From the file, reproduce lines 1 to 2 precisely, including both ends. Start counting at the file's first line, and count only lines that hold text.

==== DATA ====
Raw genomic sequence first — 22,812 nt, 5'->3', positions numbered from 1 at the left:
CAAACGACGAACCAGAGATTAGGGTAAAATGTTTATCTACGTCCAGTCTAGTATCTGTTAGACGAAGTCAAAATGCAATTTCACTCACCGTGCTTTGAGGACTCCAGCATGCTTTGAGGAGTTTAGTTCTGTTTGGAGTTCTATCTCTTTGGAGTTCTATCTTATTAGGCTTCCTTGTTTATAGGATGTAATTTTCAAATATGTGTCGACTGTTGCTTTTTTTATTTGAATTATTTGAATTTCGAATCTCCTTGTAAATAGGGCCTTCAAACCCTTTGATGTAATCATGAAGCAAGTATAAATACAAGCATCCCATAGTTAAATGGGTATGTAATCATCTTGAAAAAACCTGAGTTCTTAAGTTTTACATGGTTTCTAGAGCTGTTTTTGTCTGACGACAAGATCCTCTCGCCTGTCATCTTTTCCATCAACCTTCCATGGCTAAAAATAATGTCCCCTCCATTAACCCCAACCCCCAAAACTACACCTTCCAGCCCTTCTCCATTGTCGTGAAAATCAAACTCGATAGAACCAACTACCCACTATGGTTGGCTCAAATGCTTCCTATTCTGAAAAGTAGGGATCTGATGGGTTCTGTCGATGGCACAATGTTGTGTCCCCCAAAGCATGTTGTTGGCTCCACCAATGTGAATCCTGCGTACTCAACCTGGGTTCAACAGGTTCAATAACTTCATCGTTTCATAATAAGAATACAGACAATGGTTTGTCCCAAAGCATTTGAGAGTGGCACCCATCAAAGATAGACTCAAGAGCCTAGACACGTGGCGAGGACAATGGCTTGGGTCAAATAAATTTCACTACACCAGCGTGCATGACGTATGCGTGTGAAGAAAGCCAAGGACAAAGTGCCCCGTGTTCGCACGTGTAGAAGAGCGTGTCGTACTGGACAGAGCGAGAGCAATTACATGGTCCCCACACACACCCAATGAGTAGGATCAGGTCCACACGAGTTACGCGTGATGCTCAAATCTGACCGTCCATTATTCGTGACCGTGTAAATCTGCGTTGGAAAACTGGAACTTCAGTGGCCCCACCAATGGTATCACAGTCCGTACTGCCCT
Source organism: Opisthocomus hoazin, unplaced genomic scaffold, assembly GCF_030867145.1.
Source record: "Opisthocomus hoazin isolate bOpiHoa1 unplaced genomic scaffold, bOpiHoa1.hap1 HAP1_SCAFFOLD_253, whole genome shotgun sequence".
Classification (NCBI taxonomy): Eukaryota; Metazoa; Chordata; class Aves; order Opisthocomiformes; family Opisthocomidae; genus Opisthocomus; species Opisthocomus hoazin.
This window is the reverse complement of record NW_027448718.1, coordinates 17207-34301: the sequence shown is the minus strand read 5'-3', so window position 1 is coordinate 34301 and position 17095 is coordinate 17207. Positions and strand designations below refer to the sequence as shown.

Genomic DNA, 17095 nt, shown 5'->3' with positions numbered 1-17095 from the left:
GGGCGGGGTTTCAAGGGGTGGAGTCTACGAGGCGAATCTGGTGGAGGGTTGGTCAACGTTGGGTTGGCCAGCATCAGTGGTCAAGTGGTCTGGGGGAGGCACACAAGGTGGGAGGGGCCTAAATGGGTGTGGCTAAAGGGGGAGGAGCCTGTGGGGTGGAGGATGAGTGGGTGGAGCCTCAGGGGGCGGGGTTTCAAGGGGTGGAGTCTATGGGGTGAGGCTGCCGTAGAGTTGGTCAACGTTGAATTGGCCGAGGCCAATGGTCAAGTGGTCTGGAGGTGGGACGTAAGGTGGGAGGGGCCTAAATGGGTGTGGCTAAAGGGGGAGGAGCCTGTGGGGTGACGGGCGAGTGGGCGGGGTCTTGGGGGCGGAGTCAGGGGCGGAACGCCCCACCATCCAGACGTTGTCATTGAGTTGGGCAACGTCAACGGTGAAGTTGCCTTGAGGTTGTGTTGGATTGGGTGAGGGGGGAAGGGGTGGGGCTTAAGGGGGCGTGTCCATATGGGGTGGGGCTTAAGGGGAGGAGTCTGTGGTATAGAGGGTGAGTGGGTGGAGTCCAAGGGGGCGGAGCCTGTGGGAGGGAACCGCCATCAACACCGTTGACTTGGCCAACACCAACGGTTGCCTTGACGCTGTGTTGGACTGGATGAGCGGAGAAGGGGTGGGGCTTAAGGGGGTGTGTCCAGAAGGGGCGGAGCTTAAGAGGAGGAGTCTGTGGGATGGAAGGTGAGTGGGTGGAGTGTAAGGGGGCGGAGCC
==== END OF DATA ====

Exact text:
Raw genomic sequence first — 22,812 nt, 5'->3', positions numbered from 1 at the left:
CAAACGACGAACCAGAGATTAGGGTAAAATGTTTATCTACGTCCAGTCTAGTATCTGTTAGACGAAGTCAAAATGCAATTTCACTCACCGTGCTTTGAGGACTCCAGCATGCTTTGAGGAGTTTAGTTCTGTTTGGAGTTCTATCTCTTTGGAGTTCTATCTTATTAGGCTTCCTTGTTTATAGGATGTAATTTTCAAATATGTGTCGACTGTTGCTTTTTTTATTTGAATTATTTGAATTTCGAATCTCCTTGTAAATAGGGCCTTCAAACCCTTTGATGTAATCATGAAGCAAGTATAAATACAAGCATCCCATAGTTAAATGGGTATGTAATCATCTTGAAAAAACCTGAGTTCTTAAGTTTTACATGGTTTCTAGAGCTGTTTTTGTCTGACGACAAGATCCTCTCGCCTGTCATCTTTTCCATCAACCTTCCATGGCTAAAAATAATGTCCCCTCCATTAACCCCAACCCCCAAAACTACACCTTCCAGCCCTTCTCCATTGTCGTGAAAATCAAACTCGATAGAACCAACTACCCACTATGGTTGGCTCAAATGCTTCCTATTCTGAAAAGTAGGGATCTGATGGGTTCTGTCGATGGCACAATGTTGTGTCCCCCAAAGCATGTTGTTGGCTCCACCAATGTGAATCCTGCGTACTCAACCTGGGTTCAACAGGTTCAATAACTTCATCGTTTCATAATAAGAATACAGACAATGGTTTGTCCCAAAGCATTTGAGAGTGGCACCCATCAAAGATAGACTCAAGAGCCTAGACACGTGGCGAGGACAATGGCTTGGGTCAAATAAATTTCACTACACCAGCGTGCATGACGTATGCGTGTGAAGAAAGCCAAGGACAAAGTGCCCCGTGTTCGCACGTGTAGAAGAGCGTGTCGTACTGGACAGAGCGAGAGCAATTACATGGTCCCCACACACACCCAATGAGTAGGATCAGGTCCACACGAGTTACGCGTGATGCTCAAATCTGACCGTCCATTATTCGTGACCGTGTAAATCTGCGTTGGAAAACTGGAACTTCAGTGGCCCCACCAATGGTATCACAGTCCGTACTGCCCT